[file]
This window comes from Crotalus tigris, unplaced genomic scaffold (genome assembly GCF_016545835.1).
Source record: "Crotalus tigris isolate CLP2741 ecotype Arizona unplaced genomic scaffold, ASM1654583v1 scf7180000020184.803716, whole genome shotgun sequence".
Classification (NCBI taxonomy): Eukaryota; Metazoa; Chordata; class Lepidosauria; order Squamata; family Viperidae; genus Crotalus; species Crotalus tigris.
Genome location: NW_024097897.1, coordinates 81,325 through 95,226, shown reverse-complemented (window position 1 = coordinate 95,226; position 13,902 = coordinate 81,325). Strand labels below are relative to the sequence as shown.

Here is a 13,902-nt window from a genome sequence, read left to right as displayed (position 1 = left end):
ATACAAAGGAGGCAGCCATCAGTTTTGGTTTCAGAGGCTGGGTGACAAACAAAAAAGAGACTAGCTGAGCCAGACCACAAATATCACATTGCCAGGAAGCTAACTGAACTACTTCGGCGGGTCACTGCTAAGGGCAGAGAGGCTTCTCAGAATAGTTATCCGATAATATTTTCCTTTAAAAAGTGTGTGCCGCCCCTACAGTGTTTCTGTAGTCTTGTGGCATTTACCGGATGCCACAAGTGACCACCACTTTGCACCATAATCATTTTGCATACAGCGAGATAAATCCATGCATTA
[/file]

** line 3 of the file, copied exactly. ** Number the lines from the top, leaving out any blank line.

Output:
Classification (NCBI taxonomy): Eukaryota; Metazoa; Chordata; class Lepidosauria; order Squamata; family Viperidae; genus Crotalus; species Crotalus tigris.